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Fiddler on the Roof in Yiddish

Spotlight

National Yiddish Theatre Folksbiene

The image of Tevye at the Bat falls in line with a beautiful truth inherent to baseball: that as long as somebody can hit a ball with a bat, they can be a hero, no matter who they are or where they come from.

Tevye at the Bat

We’re entering one of the most exciting times of the year: baseball playoffs season. You might be wondering, what does baseball have to do with the National Yiddish Theatre Folksbiene and our upcoming return production of Fiddler on the Roof in Yiddish? I definitely don’t recall them playing ball in Anatevka. 

It all started with this image, posted on Twitter by MLB historian John Thorn: 

Tevye at the Bat by John Alcorn

The painting – of Tevye at the Bat – is based on the original Yiddish-language Sholem Aleichem Tevye stories, which were wildly popular with Jews worldwide. Putting Tevye into a context as American as baseball indicates a rising acceptance of immigrant Jews, in baseball and otherwise. 

The story of Jews in baseball spans the entire history of the sport. Many people know about Jewish southpaw Sandy Koufax and his refusal to pitch on Yom Kippur in game one of the 1965 World Series, but in order to arrive at that point, there needed to be Jews who paved the way towards mainstream acceptance. 

Jews’ acceptance into baseball mirrors Jews’ integration into the American mainstream. At first, Jewish players changed their names to avoid being found out, racialized, and targeted; later, Jewishness became almost a gimmick to fill bleachers in the show. “The Yankees, desperate to please their Jewish fans in the 1940s — their first Jewish player had been the one-gamer Phil Cooney — even persuaded Ed Whitner to use his stepfather’s name of Levy,” wrote Thorn in Chasing Dreams: Baseball & Becoming American. “‘You may be Whitner to the rest of the world,’ said general manager Ed Barrow, ‘but if you are going to play with the Yankees you’ll be Ed Levy, understand.’”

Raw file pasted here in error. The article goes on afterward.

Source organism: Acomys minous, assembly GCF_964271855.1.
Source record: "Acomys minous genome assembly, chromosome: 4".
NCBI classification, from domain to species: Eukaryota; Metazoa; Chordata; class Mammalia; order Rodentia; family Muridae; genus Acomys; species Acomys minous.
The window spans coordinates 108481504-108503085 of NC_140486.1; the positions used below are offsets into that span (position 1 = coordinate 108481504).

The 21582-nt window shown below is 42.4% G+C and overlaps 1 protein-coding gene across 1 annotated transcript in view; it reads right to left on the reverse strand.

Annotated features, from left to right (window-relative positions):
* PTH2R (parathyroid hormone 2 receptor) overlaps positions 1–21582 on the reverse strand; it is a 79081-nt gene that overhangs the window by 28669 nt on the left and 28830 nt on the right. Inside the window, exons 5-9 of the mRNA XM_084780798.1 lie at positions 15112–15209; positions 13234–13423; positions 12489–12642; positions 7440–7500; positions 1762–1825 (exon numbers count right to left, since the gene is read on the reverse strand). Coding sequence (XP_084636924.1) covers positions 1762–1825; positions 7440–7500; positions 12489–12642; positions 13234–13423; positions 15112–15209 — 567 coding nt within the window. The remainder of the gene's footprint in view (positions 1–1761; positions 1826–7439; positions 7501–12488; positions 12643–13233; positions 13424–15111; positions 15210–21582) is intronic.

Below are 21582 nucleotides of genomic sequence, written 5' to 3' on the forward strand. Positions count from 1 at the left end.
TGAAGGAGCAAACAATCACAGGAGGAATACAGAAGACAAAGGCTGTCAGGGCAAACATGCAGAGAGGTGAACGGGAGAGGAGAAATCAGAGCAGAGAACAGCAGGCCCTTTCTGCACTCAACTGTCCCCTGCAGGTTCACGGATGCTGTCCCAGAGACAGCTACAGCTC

Koufax’s principles and faith stood out not only because he refused to assimilate to please the crowd, but because of the historical context in which he didn’t play on Yom Kippur. “It is now hard to imagine, but when Koufax and the Dodgers left Brooklyn for California in 1958, the Holocaust was thirteen years past, not yet safely distant in the rearview mirror,” Torn wrote. “Looking back now, nearly sixty years later, it may be hard for young Americans to grasp the resonance of a Jewish baseball hero at that time.” 

The image of Tevye at the Bat falls in line with a beautiful truth inherent to baseball: that as long as somebody can hit a ball with a bat, they can be a hero, no matter who they are or where they come from. The same melting pot of American culture that created the diversity of baseball also allowed for something as special as Fiddler on the Roof to come out of a specific minority group and resonate with audiences worldwide. We certainly believe Tevye and his family have a story worth telling.

Get tickets to Fiddler on the Roof in Yiddish here!